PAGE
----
We visited with Chef David Kamen, avid grill cook and teaching professor in culinary arts at the Culinary Institute of America, Hyde Park, N.Y., to get his personal and professional perspective on grilling trends in America as the cookout season starts to heat up.
What do you see going on in the world of grilling that you find exciting right now?
Everyone’s talking about â€˜eating localâ€™ today. They’re talking about local, about being â€˜greenâ€™ and about sustainability. That’s on everyone’s mind as the summer grilling season approaches. I suspect we’re going to see a lot more farmers markets popping up everywhere, and more people taking advantage of these markets and the availability of fresh, locally-grown produce.
How do you see that affecting grilling?
People are going to be trying to figure out what to do with all those fresh fruits and vegetables. As the weather heats up folks are going to want to get out of the kitchen and away from the oven and stove. Grilling offers such a great avenue for cooking fresh vegetables. Many people are familiar with grilling things like corn on the cob and eggplant and some other things, but there are so many more vegetables that are wonderful grilled. We have a recipe in our new Culinary Institute of America Grilling Cookbook called Mixed Grill of Garden Vegetables that includes potatoes, artichokes, fennel, carrots, mushroomsâ€”all those things are great on the grill! You can put them in a roasting pan on top of the grill, or brush a little olive oil on them and cook the vegetables directly on the grill. With the price of gas going crazy and the increases in food prices, cooking â€˜localâ€™ is going to be huge this summer, and more people than ever are going to be grilling their produce.
You mentioned â€˜green.â€™ How do you see the green trend impacting grilling?
Well, the word green is certainly on everybody’s lips these days, and it’s an interesting question. Charcoal grilling has a definite carbon emission aspect to it. Propane gas grilling may appear to have a lesser carbon footprint. But does it really? I’m not sure which is greener. I’m kind of waiting to see which direction it goes. We may start to see local hardwood charcoal being sold, and things that burn cleaner. We’ll have to see what happens this summer.
How do you feel about the terms â€˜barbecueâ€™ and â€˜grillingâ€™? Are they synonymous?
Here in the Northeast they pretty much are. You throw some chicken breasts or steaks on the grill around here and they call it â€˜barbecuing.â€™ But down south, barbecue has a whole different meaning. In places like Memphis or Texas and what I call the Barbecue Belt, barbecue refers to a slow, low, long grilling process. They’re barbecuing tougher cuts of meat usually, which respond better to a slow-cook process. But it’s not just in the South. Quite a few people are doing more of the slow smoke type barbecuing. You see more manufacturers coming out with grills that are equipped to do that type of cookingâ€”hybrid grills that have both a smoke chamber and a cook chamber…that kind of thing is starting to happen.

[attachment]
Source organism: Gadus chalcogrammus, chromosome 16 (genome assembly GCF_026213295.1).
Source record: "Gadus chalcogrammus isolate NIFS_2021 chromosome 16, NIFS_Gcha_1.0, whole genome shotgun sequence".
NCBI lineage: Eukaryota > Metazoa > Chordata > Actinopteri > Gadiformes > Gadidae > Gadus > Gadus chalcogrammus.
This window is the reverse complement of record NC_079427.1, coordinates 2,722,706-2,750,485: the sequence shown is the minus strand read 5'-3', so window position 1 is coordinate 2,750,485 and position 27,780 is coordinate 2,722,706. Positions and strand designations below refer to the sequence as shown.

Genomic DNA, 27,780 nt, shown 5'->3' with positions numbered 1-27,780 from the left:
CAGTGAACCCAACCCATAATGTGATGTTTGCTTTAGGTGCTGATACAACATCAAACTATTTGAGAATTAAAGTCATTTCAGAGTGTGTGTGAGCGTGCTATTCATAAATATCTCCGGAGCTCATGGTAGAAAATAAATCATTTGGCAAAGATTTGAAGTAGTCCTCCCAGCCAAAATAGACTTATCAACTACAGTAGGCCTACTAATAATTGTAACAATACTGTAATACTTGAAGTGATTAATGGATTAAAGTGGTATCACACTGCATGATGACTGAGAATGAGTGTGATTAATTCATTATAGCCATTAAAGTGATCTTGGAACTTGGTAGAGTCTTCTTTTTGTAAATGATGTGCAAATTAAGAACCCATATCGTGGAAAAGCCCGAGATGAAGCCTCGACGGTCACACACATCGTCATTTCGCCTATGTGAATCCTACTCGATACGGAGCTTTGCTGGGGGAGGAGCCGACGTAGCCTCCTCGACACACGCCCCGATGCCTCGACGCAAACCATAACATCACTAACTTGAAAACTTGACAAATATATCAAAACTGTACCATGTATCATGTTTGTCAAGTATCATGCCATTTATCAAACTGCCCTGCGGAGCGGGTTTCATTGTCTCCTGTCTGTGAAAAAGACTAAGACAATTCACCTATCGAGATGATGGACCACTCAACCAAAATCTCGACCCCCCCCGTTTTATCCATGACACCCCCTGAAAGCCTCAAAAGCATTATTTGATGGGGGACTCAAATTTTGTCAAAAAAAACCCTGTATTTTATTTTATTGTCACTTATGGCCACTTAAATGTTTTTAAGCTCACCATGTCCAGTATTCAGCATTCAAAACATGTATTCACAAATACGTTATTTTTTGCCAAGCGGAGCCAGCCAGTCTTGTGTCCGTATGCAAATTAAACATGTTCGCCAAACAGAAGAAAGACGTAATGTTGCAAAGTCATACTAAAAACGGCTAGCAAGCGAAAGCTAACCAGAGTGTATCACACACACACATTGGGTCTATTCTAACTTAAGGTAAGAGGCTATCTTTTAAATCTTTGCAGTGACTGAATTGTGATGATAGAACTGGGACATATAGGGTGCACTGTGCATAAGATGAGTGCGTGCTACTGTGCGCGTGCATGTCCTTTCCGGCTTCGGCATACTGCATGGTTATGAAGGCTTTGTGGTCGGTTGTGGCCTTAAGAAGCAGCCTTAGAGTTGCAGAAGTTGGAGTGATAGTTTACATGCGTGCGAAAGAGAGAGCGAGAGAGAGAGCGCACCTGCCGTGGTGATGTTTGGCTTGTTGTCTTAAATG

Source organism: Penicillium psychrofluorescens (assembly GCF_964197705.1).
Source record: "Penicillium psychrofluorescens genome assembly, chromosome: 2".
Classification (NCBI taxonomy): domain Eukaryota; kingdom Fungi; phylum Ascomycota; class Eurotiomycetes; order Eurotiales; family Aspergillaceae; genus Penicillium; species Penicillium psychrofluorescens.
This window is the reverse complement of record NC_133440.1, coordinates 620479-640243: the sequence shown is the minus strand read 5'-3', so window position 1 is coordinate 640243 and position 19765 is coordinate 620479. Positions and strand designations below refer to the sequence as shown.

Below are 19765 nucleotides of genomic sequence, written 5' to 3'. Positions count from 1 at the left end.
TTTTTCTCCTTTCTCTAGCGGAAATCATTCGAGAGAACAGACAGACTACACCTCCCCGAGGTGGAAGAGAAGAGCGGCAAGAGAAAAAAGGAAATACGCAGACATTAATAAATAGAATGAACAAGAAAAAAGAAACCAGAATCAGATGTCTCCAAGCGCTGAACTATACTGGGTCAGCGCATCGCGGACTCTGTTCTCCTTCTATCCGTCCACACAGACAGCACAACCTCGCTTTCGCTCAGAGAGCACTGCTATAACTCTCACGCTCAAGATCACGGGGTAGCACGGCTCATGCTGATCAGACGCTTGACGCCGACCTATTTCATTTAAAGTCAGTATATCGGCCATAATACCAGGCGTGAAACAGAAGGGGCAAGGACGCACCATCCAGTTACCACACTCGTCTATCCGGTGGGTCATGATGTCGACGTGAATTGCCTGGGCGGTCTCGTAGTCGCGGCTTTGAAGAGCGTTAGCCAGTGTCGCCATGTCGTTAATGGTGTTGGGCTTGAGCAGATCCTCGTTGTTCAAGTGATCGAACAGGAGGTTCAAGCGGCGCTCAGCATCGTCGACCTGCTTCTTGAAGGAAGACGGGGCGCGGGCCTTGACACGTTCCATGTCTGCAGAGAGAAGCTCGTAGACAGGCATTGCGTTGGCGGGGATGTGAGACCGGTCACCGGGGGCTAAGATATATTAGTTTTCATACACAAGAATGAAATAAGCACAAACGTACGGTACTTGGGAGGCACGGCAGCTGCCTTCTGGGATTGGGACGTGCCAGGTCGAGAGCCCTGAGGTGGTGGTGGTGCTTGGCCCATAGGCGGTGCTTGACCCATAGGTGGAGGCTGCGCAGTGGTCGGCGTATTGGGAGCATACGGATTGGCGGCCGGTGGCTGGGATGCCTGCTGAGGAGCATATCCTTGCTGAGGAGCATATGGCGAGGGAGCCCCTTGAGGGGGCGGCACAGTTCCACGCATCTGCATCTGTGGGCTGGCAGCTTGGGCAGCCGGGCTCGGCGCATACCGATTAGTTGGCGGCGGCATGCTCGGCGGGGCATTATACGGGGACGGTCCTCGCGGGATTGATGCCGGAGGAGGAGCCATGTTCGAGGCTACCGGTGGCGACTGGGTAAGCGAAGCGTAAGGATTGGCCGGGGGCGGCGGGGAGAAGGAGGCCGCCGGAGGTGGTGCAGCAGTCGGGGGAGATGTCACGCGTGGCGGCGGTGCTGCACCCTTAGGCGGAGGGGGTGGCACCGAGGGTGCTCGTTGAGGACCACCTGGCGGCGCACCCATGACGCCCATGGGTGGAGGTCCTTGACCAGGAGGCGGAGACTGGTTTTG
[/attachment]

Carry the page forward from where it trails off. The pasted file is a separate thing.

How do you feel about some of these â€˜monster grillsâ€™ that have come out in recent years, that have all kinds of side burners and lots of bells and whistles?
Well, to me it’s kind of emblematic of the period of indulgence we’ve been going through. People buy more car than they need, they buy more house than they need, and they buy more grill than they need. Naturally the manufacturers have responded by building bigger and bigger grills. Now, for the true grill enthusiasts, the extremists that will grill on the coldest winter days, the guy that’s out there in the middle of a rainstorm, okay, why not. But for most of us, we don’t need an $8,000 grill.
I have to ask, which grilling method do you prefer, charcoal or gas?
Personally, I prefer charcoal grilling for a true, authentic smoky flavor. Whether it’s with real hardwoods or standard commercial briquets, I think you get a little better flavor. Now, it’s more work, of course, and it takes longer waiting for the coals to heat up and there’s the ashes to clean up and so on. But many people enjoy the ritual of charcoal grilling. They like to relax with a beer or glass of ice tea as the fire burns down. But many folks barely have time to go out to eat these days, much less take that kind of time preparing dinner. So the convenience of the gas grill has a lot of appeal.
What’s your very favorite thing to cook on the grill?
I’d have to say skirt steak. I like to marinate it in soy sauce, balsamic vinegar, and a little olive oil for an hour or two, grill it to medium rare, slice it across the grain and enjoy. Skirt steak is just so full of great flavor.
p(left caption). Grilled pound cake!
But I like also to fix grilled dishes that people don’t expect. There are lots of desserts, for example, that are delicious prepared on the grill. Our CIA Grilling cookbook (Grilling: Exciting International Flavors from the World’s Premier Culinary College) has a recipe for a grilled banana split. And one of my favorites is a Grilled Pound Cake. This is an amazing dessert that my mom actually cooked on the grill when I was a kid…and we put that recipe in the cookbook, too. Another great recipe that’s in the book is one for Grilled Swordfish Sicilian Style.
Photos: Culinary Institute of America/Keith Ferris